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putchar(char) writes a character to standard output and is normally provided by stdio.h.

How do I write a character to standard output without using stdio.h or any other standard library file (that is: no #include:s allowed)?

Or phrased different, how do I implement my own putchar(char) with zero #include statements?

This is what I want to achieve:

/* NOTE: No #include:s allowed! :-) */ 

void putchar(char c) {
   * Correct answer to this question == Code that implements putchar(char).
   * Please note: no #include:s allowed. Not even a single one :-)

int main() {
  return 0;


  • Please note: No #include:s allowed. Not even a single one :-)
  • The solution does not have to be portable (inline assembler is hence OK), but it must compile with gcc under MacOS X.

Definition of correct answer:

  • A working putchar(char c) function. Nothing more, nothing less :-)
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Short answer: you can't. C was designed to have no on-board I/O. All I/O should be implemented in libraries (since I/O is inherently platform specific) The standard library is a part of the C standard, its implementation is not. –  wildplasser Jan 12 '13 at 18:03
@OliCharlesworth To learn. –  knorv Jan 12 '13 at 18:04
Copy and paste stdio.h and all the headers it includes into the top of your program. Problem solved. –  Nemo Jan 12 '13 at 18:05
How about getting an inline assembler code, that handles the printing ? –  prajmus Jan 12 '13 at 18:08
@Nemo I can only assume that the reason the OP doesn't want to use standard library include files is because s/he doesn't want to link against the library either, so this doesn't help. –  marko Jan 12 '13 at 18:09

4 Answers 4

up vote 1 down vote accepted
void putchar(char c) {
  extern long write(int, const char *, unsigned long);
  (void) write(1, &c, 1);
share|improve this answer
No need for extern... And of course, a simpler solution is just void putchar(char c); ;) –  Oliver Charlesworth Jan 12 '13 at 19:08
He asked for an implementation of putchar, so simply declaring the C library version, although it would have worked, would not have met that requirement. –  mark4o Jan 12 '13 at 19:12
I agree, this is probably the answer the OP is looking for, although it doesn't tell him/her much... –  Oliver Charlesworth Jan 12 '13 at 19:23
@Oli putchar is usually a macro, not a function, I believe –  Nemo Jan 12 '13 at 23:48

There is no platform-independent way of doing this.

Of course, on any specified platform, you can trivially achieve this by reimplementing/copy-and-pasting the implementation of stdio.h (and anything that this in turn relies on). But this won't be portable. Nor will it be useful.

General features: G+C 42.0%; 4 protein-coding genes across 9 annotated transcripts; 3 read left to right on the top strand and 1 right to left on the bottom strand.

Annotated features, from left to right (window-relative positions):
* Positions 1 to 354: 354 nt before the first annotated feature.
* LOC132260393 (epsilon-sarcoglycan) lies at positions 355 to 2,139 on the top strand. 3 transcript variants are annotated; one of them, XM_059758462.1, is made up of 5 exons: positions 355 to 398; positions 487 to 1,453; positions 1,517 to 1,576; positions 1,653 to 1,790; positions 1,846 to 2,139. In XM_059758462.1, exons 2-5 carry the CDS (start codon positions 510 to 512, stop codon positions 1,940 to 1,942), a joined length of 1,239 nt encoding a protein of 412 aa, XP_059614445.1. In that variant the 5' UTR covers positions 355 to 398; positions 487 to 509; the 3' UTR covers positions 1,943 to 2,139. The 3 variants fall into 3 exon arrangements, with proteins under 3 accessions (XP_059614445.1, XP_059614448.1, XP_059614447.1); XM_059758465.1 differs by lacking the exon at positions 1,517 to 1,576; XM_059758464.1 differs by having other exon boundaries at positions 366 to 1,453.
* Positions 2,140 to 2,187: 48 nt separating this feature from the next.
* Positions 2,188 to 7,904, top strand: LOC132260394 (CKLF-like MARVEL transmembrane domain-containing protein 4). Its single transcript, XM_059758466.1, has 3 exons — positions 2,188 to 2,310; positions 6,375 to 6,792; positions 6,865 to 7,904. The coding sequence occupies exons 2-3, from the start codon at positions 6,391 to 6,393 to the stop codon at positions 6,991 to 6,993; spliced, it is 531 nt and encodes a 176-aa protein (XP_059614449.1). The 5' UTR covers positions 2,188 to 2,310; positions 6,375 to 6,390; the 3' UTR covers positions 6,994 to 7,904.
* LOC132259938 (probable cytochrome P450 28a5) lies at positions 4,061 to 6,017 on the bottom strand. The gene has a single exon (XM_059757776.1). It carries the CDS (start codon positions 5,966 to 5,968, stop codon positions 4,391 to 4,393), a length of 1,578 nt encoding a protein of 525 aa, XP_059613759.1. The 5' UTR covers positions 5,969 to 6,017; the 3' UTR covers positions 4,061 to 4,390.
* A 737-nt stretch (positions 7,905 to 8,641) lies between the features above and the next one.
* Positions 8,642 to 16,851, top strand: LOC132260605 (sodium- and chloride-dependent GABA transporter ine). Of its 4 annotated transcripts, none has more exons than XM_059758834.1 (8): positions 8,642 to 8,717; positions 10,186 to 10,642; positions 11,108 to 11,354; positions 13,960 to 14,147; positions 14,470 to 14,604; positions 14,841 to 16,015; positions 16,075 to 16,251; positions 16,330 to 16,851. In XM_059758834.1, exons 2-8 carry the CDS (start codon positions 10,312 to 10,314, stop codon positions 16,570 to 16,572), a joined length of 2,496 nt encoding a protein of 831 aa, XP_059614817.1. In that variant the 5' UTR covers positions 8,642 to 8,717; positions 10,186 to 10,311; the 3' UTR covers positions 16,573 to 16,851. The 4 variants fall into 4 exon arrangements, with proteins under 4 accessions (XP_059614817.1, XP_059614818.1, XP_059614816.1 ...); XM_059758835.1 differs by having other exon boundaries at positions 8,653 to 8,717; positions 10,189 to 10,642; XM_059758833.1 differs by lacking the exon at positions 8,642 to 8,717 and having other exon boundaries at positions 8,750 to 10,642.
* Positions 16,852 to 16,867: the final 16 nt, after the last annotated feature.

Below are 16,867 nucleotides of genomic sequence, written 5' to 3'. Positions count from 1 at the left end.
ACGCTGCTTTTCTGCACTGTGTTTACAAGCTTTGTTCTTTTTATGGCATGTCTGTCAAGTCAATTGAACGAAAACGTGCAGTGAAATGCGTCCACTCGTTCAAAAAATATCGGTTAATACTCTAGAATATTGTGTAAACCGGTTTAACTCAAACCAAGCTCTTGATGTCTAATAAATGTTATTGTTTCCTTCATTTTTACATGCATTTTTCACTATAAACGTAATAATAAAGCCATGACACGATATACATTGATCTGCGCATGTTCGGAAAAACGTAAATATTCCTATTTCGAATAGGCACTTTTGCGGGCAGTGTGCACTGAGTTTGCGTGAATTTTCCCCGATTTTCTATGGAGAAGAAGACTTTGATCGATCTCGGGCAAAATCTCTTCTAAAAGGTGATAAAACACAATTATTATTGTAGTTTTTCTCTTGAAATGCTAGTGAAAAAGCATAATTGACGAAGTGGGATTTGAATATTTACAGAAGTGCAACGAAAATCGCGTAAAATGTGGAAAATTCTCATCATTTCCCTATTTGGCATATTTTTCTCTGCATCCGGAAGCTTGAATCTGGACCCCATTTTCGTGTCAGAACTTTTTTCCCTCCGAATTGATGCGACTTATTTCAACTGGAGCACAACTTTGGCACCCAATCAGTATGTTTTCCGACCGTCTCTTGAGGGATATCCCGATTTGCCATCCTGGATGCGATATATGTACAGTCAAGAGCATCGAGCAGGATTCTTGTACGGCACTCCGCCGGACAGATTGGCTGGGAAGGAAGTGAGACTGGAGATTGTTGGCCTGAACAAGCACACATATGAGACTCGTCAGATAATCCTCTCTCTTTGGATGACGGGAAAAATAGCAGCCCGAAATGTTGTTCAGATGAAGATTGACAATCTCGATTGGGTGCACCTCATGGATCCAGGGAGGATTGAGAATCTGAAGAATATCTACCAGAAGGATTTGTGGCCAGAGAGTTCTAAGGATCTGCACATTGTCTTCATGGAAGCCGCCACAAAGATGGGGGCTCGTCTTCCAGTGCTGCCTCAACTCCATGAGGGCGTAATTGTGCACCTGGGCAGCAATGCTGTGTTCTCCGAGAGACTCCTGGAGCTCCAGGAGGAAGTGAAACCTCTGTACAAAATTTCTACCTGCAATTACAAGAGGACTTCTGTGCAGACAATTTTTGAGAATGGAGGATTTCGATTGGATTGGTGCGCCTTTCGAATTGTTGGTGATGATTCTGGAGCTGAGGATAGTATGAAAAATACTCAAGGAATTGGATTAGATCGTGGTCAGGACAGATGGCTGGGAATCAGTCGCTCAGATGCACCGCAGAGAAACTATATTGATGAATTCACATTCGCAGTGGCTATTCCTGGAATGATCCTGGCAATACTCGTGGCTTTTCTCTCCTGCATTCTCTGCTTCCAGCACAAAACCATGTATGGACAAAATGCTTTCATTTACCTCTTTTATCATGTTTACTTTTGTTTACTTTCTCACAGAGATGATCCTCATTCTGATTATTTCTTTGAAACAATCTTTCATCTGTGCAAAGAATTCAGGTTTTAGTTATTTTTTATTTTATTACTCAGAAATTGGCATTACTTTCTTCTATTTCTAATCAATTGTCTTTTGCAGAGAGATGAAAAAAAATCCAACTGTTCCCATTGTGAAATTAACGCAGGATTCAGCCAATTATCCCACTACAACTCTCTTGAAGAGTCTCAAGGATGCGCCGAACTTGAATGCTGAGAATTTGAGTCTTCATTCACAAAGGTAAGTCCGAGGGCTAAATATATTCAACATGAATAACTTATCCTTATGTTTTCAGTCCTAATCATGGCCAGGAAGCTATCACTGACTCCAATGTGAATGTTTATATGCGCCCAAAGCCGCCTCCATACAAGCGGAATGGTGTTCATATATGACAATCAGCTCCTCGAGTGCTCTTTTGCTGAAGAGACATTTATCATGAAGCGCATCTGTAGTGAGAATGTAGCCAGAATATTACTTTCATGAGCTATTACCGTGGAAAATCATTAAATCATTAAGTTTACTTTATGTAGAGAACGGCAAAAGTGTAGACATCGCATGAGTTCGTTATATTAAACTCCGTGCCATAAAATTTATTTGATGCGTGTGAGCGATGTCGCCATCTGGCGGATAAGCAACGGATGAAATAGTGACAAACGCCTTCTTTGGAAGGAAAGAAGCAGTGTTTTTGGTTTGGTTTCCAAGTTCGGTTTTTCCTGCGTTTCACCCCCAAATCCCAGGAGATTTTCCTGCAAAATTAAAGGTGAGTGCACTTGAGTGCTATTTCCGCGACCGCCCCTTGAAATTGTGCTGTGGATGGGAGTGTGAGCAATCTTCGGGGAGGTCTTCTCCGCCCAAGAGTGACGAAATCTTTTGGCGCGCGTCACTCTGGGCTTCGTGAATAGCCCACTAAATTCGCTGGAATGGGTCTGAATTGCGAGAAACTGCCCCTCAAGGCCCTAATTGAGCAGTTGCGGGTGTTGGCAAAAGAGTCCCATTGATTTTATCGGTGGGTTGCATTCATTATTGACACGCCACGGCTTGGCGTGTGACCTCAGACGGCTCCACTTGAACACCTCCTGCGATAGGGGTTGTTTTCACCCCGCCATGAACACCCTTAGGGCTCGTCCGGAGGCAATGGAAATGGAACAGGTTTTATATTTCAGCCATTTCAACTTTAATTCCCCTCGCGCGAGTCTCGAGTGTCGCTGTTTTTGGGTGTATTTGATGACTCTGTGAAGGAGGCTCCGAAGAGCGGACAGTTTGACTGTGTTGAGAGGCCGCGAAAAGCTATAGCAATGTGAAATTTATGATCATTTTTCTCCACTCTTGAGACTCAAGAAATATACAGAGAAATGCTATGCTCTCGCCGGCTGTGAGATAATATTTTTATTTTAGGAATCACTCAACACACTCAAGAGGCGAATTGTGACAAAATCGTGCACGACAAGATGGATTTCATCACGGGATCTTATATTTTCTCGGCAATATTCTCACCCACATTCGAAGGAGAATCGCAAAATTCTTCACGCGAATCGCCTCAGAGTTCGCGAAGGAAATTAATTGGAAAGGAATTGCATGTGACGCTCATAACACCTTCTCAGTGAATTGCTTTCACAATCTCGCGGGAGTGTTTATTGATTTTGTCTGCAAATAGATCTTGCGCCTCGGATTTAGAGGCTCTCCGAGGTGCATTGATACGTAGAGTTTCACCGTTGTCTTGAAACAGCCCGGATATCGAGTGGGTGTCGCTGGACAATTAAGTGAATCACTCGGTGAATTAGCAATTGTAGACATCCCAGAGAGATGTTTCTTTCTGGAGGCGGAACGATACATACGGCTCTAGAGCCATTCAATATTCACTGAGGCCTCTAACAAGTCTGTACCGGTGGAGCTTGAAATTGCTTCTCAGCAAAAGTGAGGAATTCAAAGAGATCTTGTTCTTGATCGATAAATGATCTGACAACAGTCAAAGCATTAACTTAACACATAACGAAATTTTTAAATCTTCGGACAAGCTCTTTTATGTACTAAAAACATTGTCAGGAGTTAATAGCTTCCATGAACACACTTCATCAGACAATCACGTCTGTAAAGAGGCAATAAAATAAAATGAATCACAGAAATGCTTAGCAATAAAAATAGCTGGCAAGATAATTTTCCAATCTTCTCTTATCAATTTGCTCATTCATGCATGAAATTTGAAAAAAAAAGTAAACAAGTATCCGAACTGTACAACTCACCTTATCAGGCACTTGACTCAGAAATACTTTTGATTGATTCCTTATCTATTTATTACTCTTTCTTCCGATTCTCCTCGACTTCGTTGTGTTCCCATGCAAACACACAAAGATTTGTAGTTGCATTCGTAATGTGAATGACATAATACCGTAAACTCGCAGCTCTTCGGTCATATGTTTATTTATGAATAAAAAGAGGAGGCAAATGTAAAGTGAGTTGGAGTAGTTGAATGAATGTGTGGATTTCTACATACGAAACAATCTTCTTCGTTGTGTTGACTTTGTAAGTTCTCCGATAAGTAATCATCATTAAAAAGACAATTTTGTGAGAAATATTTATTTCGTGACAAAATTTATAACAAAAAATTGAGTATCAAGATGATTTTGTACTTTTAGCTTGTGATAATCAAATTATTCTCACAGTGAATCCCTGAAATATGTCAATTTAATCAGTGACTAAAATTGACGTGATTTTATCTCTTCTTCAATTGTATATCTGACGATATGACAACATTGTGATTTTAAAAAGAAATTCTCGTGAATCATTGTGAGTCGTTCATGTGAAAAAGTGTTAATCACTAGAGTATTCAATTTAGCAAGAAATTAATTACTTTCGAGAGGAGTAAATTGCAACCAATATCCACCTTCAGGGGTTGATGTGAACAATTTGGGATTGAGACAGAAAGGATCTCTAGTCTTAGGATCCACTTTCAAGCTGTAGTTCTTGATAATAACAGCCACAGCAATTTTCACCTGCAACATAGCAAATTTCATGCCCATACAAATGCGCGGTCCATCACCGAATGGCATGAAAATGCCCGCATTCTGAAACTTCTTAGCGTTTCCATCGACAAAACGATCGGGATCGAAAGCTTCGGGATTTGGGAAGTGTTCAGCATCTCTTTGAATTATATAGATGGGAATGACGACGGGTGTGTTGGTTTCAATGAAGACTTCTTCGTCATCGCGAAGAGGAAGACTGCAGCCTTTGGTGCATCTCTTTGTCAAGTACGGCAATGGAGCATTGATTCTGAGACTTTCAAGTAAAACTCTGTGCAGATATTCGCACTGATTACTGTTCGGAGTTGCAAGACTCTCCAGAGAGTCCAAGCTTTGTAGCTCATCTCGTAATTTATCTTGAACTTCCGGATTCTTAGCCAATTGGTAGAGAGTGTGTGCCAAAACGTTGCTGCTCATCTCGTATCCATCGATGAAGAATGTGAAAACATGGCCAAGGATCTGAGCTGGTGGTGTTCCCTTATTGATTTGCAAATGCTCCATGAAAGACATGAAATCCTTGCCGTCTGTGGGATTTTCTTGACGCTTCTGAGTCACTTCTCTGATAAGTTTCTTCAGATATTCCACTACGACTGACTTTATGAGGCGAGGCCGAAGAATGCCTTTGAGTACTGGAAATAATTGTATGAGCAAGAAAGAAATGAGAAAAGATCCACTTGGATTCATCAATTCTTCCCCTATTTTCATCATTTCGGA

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Platform independence was not part of the requirements :-) –  knorv Jan 12 '13 at 18:13
@knorv: Then you should have specified a platform ;) –  Oliver Charlesworth Jan 12 '13 at 18:13
You're right -- I'm on MacOS X. –  knorv Jan 12 '13 at 18:14
This is the only correct answer to the question as written. –  Nemo Jan 12 '13 at 18:22
@knorv: Yes putchar of course works, but its implementation will be different on each platform. You can take a look at your platform's implementation, and copy it. That is the crux of my answer. –  Oliver Charlesworth Jan 12 '13 at 18:30

On a POSIX system, such as Linux or OSX, you could use the write system call:

#include <unistd.h>
#include <string.h>

int main(int argc, char *argv[])
    char str[] = "Hello world\n";

    /* Possible warnings will be encountered here, about implicit declaration
     * of `write` and `strlen`
    write(1, str, strlen(str));
    /* `1` is the standard output file descriptor, a.k.a. `STDOUT_FILENO` */

    return 0;

On Windows there are similar functions. You probably have to open the console with OpenFile and then use WriteFile.

share|improve this answer
If you don't want to use any include files, use 1 instead of STDOUT_FILENO. –  mark4o Jan 12 '13 at 18:03
Would there need to be a header file for declaring write(), though? –  DWright Jan 12 '13 at 18:05
For me, this question opens up a whole new line of challenges in life: Drive to the next city. Without using the steering wheel. :-} –  DWright Jan 12 '13 at 18:15
why leave the compiler make explicit declaration? –  Jack Jan 12 '13 at 18:30
Taking on challenges that are meaninful to learn, yes. Most of us don't need to know how to drive a car without a steering wheel, as if the steering wheel falls off, I will simply press the brake pedal hard, and wait for recovery. It is ABSOLUTELY meaningless to "not use include files" - just as meaningless as trying to (safely) drive a car without a steering wheel. –  Mats Petersson Jan 12 '13 at 18:32

Since providing a full solutions is probably unsporting, this is the next best thing... which is the source-code for Apple's implementation - which is open source.

I think reducing this to a minimum case is an exercise for the OP. Apple have even kindly provided an XCode project file.

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